Expand Achievements and Consolidate Community of Knowledge and Practice

Lead Organization:

Latin American Council of Social Sciences (CLACSO)

Partner Organizations:

CLACSO political agroecology working group and member centers; CoP on family farming and agroecology Latin America and the Caribbean in collaboration with FAO; CoP with tutors, former scholarships, and teachers from Latin America, Europe, and US universities; SOCL; CCRP CoP members and projects; and local and regional universities

Community of Practice:



Ecuador Bolivia Peru




Research topics focus on small-scale farmers and local communities in high-altitude (more than 2,500 meters above sea level) areas of Ecuador, Peru, and Bolivia.

Twentieth-century industrial agriculture promoted the deterioration and loss of biodiversity and is linked to the emergence of pandemics and extractivism as well as destruction of life. While agroecology’s science and practice can be found in agriculture’s very beginnings, the term in the 1970s began making political ecology visible, allied to social movements questioning the Green Revolution’s paradigm. Today, production and studies emerging from communities, in addition to gender, diversity, equity, and inclusion (DEI) approaches, enrich the formulations and make the definition more complex.

The program on Andean agroecological systems produced valuable research, the results of which have been presented publicly and are included in two CLACSO-published volumes.

CLACSO working groups have carried out research with small farmers in Brazil, Central America, and Chile as well as Bolivia and Ecuador. CLACSO launched publications and virtual seminars related to agroecology and alternative agricultural models, in some cases combining biophysical knowledge with social, cultural, and environmental. Aiming to generate greater knowledge and specific AEI experience, experts will evaluate and select grant proposals, select winners, implement training, and more.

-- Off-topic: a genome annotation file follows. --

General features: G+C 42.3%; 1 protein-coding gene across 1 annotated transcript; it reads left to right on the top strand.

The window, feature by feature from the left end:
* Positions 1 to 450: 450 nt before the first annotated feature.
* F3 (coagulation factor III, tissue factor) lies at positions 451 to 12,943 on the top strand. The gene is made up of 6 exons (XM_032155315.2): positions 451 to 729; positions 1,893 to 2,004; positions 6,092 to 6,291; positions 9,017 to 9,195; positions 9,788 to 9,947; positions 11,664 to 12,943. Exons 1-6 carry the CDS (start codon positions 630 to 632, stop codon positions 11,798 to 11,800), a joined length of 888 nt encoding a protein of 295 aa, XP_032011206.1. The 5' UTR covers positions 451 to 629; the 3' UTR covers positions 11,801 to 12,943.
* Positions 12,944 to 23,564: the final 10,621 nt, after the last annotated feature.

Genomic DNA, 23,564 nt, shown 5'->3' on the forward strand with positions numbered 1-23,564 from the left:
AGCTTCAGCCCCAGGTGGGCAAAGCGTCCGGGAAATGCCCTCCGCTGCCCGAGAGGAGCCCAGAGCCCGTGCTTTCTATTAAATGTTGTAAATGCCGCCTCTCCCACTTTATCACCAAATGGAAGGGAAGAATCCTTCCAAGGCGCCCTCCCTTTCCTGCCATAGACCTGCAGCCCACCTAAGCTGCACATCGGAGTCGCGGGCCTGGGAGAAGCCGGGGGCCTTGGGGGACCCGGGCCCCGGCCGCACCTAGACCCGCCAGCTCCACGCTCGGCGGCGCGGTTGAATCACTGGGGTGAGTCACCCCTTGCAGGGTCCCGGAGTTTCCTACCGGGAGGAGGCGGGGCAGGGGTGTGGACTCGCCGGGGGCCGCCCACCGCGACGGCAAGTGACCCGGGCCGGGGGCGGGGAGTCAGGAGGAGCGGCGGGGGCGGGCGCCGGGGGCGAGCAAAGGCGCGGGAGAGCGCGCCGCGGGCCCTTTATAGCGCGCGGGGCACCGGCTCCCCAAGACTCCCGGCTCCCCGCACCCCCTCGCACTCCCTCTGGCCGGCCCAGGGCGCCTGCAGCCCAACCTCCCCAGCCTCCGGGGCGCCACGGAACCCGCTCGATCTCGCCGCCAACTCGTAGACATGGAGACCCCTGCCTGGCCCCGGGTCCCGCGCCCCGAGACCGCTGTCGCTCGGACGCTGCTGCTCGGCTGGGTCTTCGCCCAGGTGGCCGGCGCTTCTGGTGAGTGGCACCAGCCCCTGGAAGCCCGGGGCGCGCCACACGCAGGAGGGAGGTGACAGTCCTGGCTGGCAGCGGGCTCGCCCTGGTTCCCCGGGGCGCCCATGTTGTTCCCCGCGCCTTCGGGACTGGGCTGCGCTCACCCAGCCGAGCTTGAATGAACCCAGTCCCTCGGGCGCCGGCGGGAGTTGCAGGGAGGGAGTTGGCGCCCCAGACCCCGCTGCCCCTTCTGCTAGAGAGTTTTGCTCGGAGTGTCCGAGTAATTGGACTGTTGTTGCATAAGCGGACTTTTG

CLACSO is pursuing alliances with other institutions and organizations that work with small farmers on agroecological principles and think of agroecology as a scientific discipline, proposing practices that combine local and global in a social movement.

Gender and DEI approaches connect to the struggles of women’s organizations of peasants, Afro, and indigenous; consumer organizations; and broader networks on food sovereignty in which experiences and knowledge are articulated. The Research and Training in Andean Agroecological Systems Program book published by CLACSO brings together the region’s political and academic agenda with the work of CLACSO working groups and allied institutions.

Grant Aims:

  1. Strengthen community of knowledge and practice built and consolidated over the past four years with the work of CLACSO team and advisors.
  2. Have decisive impact on knowledge and practice of family farming through integration of ecological principles in agricultural and food systems management, such as climate change, gender equity, buen vivir (well living), and ancestral practices.
  3. Create nodes of connections between research team participants with their own networks, territories, communities, and institutions to articulate with other CCRP projects.
  4. Develop links with regional universities in the three countries.

Outputs and Outcomes:


  • Knowledge and research deepened on agroecology, small farming, small agriculture, and integration of agroecological principles in agricultural and systems management in highlands of Ecuador, Peru, and Bolivia
  • Network of knowledge and practices in agroecology strengthened as they affect the three countries and region
  • Research agendas and postgraduate formation of scholarships involving advisors focused on and prioritizing regional, intercultural, and indigenous universities
  • Dialogue and articulate biophysical knowledge with social, cultural, and environmental, as well as global perspectives including ancestral practices and knowledge, promoted with locals
  • Impact generated on communities of small farmers where research teams work
  • Local and national public policies that promote agroecological principles in agricultural management focused on small farmers with vertical and horizontal escalation principles approach


  • Strengthened relationship between research and training to generate local impact, knowledge, and dialogue that’s not reduced to academic action only
  • Scholarships assigned according to the principles of the call
  • At least three experts per year attending the work of fellows: research based on principles of agroecology, working with small farmers, and achieving expected results
  • Fellows formation deepened and consolidated, knowledge and experiences shared with peers, tutors, and experts participating in seminars
  • One on-site meeting per year articulated with fellowship projects and training seminars: CoP created and learning made up of scholarship, tutors, and experts
  • Publications and dissemination of research projects and tutors in various formats: farmers’ communities, academic, and public policies focused on per agroecological intensification (AEI) principles
  • Continuity relations given and strengthened between people working on AEI or related issues